How are you going to make the most of excess feed?

Media Release

6 April 2020

Now’s the time to plan for the spring fodder harvest and help rebuild the nation’s hay stocks.

That’s according to the Australian Fodder Industry Association (AFIA) chair Frank McRae.

With some regions recording their best autumn break for more than a decade, Mr McRae encouraged people to think to the future and consider fodder as part of their drought mitigation strategy.

“It really is the time to think forward to spring, what silage and hay could I make? How will I be able to maintain the quality of the stored feed for years to come?” he said.

“If there is a lot of fodder around, we must be smart about storing it. Pit silage is a way to preserve feed for many years.”

Mr McRae said timely rains in Queensland were keeping local contractors and farmers busy harvesting forage sorghum and pasture.

In NSW, farmers who had to destock due to the drought have been offering their fresh pasture as agistment.

This comes as demand for hay has dropped-off due to improved seasonal conditions.

Rainfall was reflected in hay prices at the end of February, with all categories of hay recording price decreases.

The most predominate price declines were throughout NSW and Queensland. An example was a price fall of almost 50 per cent for pasture hay delivered to Queensland’s Darling Downs, according to the AFIA Hay Report.

The price of hay in other regions dropped slightly into March but values in most regions for all varieties of hay has remained steady since.

AFIA chief executive officer John McKew said the recent tempering of the hay market would help realign market supply and demand.

“Widespread, near drought-breaking rains has relieved the pressure on both sides of the hay market,” he said.

“This rain has provided many hay industry customers with the confidence to restock and strengthen their businesses, this is all good news for the future of the fodder industry.”

 

Media Contact:

John McKew Frank McRae Simone Smith
Chief Executive Officer AFIA Chair Media officer
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Hay shed build boom

Media Release

27 April 2020

Victorian hay shed construction has surged off-the-back of a record 2019 fodder harvest.

Growers in the southern Mallee and Wimmera regions are leading the charge, all wanting to invest in infrastructure to protect the quality of their hay.

Sales of hay sheds are on track to double this season for Entegra, one of the Wimmera and Mallee’s largest shed construction businesses.

Since the beginning of this year, Entegra has sold 65 per cent of the total number of hay sheds it sold in 2019.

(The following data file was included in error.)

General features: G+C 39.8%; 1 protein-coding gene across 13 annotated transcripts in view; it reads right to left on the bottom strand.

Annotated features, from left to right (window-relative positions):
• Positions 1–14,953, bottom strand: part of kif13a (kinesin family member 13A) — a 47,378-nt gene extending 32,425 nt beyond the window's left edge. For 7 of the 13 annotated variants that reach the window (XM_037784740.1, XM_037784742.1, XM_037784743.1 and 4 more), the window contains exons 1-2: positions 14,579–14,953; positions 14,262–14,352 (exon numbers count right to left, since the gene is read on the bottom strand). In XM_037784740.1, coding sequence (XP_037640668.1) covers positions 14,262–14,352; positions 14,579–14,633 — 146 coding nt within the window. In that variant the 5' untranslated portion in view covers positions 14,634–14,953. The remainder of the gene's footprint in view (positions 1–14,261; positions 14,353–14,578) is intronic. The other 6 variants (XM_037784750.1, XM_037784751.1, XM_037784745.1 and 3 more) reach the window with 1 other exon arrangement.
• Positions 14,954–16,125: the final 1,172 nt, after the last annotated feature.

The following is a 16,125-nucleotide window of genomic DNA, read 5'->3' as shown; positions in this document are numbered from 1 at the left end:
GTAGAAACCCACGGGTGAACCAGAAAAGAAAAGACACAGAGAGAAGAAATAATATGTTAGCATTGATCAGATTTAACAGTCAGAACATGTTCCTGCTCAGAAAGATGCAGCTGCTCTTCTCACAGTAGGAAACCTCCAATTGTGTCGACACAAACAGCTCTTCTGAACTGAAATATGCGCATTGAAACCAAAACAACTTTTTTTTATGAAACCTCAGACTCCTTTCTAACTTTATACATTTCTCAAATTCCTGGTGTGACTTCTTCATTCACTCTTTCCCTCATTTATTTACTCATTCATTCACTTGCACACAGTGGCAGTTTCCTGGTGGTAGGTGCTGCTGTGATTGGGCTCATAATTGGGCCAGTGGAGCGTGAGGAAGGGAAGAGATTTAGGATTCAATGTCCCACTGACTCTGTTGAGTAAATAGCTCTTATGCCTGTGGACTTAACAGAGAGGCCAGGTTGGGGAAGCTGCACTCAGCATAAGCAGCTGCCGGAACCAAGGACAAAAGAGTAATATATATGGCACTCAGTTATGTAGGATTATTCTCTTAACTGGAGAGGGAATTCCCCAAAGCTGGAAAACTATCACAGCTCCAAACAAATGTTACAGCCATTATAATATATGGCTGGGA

Hay shed construction is the fastest growing business category for Entegra, which manufactures all types of agricultural and industry sheds.

“A lot of farmers had so much hay at the end of harvest that it was stacked-up to 10 bales high in the paddocks,” Entegra General Manager Laurie McCalman said.

“This has been an incredible turnaround in a region which had gone through severe drought and then a flood during the 2018 harvest.

“This past season, record prices encouraged hay production and now it is flowing through to on-farm investment.”

Warracknabeal grower Travis Penny recently purchased a new hay shed.

“Hay’s an important part of our operation now and if you’re going to go to the expense of doing hay, you’ve got to store it well,” he said.

“The market price fluctuates and with our latest hay shed, we’ll be able to better maintain the (quality of our hay) and have more options.”

Pre-engineered structural hay sheds (kits) which can store from 1,000 to 2,500 have been the most popular locally, due to the large volumes of hay produced, according to Laurie McCalman.

“Farmers want their sheds installed faster and thanks to the introduction of the kits, this has been possible,” he said.

“Thanks to the hay shed kits, we were able to install a record number of sheds before they were needed for vital hay storage.”

Customised hay sheds have also been popular with growers.

Mr McCalman said some sheds, up to 7.5 metres high, were constructed because farmers have the machinery to stack bales at that level and it’s also cost effective.

“For example, if you increase the height of a 2,500 bale shed from 6m to 7.5m you can store at least an additional 300 bales of hay,” he said.

“So, we’ve just introduced the 2800 bale hay shed for this season.”

Australian Fodder Industry Association (AFIA) Chief Executive Officer John McKew said the rise in hay shed sales was good news for the industry.

“A well-constructed shed adds value to stored fodder and this provides a quality and consistent product for our customers,” he said.

For more information about hay shed construction: